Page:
@Marty:

Ultimately, in both cases, the shared responsibility between the Administration and Congress minimizes the legal question and requires the decisions to be evaluated in context as per the previous point.

I am troubled by your conviction that the President and a handful of confederates in Congress have the right to ad hoc set aside laws they find inconvenient.

Finally, I am against torture, I am against war, I am against the escalating power of both the Executive Branch, as expanded even more by the current President, and the federal government in general.

A non sequitur tu quoque. How charming.

I am not for demonizing the individuals who are conscientiously trying to do a job in a complex world under difficult circumstances, even when they don't meet my standards for performance.

How exactly is it demonizing to observe that individuals clearly and blatantly violated laws on the books, especially in the face of them voicing concerns that they could face prosecution for doing so? They were well aware that what they were doing was extralegal. Morality need not enter into it; they knew that the best that could be said about what they were doing was that its legality was very much in question, and in some cases it's hard to see them believing even that (e.g., mock executions).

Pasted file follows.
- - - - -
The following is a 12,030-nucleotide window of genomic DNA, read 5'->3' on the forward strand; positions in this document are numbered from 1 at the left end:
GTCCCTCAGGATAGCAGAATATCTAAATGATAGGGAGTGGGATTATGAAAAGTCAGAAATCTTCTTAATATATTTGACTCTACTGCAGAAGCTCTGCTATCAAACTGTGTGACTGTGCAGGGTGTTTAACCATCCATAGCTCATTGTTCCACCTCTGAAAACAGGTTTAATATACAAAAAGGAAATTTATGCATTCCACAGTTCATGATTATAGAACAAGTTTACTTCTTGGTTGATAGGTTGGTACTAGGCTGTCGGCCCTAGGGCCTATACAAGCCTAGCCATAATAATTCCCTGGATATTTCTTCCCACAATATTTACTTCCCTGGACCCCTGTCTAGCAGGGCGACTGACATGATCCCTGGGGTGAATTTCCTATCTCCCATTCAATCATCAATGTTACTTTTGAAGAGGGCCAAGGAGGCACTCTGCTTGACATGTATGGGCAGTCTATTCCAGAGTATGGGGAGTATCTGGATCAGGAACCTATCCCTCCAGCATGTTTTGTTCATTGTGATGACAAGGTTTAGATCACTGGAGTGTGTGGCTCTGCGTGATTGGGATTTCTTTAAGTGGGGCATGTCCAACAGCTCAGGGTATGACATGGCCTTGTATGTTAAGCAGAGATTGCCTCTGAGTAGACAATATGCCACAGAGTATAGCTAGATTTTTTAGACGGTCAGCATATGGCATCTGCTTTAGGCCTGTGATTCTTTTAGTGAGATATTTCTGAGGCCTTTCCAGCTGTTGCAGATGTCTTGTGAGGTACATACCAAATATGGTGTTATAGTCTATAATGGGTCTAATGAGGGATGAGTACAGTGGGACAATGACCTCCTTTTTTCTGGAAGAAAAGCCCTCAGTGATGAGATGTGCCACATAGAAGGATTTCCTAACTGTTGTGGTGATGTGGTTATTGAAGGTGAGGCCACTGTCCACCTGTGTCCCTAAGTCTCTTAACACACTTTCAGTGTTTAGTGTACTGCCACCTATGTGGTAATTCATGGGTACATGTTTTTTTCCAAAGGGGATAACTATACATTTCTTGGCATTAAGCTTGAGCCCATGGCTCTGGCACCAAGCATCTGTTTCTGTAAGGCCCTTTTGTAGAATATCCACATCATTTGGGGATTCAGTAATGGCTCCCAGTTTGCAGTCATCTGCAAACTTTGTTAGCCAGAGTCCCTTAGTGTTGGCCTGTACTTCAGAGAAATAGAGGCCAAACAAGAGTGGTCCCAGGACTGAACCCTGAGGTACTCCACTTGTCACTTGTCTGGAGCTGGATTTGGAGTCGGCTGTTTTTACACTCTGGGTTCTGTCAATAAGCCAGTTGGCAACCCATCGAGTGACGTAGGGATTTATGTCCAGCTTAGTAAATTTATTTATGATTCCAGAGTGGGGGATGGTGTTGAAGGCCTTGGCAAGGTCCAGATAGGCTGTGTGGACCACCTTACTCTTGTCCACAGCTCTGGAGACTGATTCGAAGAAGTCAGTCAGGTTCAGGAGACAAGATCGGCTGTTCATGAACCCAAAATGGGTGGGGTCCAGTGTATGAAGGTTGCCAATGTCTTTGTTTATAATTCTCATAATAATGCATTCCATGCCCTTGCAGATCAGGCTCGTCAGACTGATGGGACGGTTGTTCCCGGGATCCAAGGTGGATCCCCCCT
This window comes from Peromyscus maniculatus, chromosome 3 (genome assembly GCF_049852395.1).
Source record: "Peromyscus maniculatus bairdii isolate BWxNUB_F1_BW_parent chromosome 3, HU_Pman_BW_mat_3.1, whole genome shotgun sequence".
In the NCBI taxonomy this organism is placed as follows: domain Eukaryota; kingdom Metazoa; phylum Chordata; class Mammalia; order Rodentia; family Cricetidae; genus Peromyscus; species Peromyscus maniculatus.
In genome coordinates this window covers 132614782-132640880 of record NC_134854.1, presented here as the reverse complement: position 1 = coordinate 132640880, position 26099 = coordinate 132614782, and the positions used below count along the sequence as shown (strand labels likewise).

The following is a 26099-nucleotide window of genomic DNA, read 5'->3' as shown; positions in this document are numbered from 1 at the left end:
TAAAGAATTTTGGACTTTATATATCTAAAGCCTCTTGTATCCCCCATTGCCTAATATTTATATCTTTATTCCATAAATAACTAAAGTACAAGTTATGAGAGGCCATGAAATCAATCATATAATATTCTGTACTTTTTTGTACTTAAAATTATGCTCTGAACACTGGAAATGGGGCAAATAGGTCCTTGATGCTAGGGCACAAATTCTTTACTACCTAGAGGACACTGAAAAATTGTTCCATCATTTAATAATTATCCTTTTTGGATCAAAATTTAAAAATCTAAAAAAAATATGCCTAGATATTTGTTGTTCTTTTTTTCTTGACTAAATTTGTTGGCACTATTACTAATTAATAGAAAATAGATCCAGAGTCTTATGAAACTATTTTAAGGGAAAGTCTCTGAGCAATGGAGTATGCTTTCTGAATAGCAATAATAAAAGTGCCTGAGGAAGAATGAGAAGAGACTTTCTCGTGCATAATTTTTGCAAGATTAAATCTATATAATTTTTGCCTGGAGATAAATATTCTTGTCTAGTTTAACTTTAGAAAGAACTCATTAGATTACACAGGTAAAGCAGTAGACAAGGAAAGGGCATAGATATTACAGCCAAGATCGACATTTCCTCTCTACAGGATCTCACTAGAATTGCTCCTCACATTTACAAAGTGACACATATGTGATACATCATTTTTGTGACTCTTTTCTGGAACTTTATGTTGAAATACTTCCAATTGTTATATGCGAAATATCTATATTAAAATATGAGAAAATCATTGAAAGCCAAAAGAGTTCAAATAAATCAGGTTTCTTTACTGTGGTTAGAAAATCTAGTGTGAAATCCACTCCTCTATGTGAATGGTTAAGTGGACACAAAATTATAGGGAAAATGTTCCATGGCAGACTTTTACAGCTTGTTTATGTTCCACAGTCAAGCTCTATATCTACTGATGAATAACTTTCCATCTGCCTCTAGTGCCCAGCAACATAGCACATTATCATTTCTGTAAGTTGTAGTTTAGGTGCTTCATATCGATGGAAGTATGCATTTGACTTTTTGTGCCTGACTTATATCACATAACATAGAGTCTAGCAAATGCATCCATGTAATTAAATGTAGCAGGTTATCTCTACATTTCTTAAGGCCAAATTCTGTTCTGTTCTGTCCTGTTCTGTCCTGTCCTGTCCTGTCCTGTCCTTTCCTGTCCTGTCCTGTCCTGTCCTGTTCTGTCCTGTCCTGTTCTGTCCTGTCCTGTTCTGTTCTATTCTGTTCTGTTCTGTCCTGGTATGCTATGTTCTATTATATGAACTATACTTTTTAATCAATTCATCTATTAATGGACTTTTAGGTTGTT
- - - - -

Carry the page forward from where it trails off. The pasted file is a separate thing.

Throwing up one's hands and saying, "Well, what else could they do?" is slightly ridiculous, given that they could certainly have sought to have what they were doing formally legalized. If they were doing something of questionable legality in a situation with stakes so high, they should be erring on the side of caution. If they so strongly felt they "needed" to do it regardless of its illegality, and for some reason could not have it legalized, then let them stand trail and present a necessity defense. Rule of law demands no less.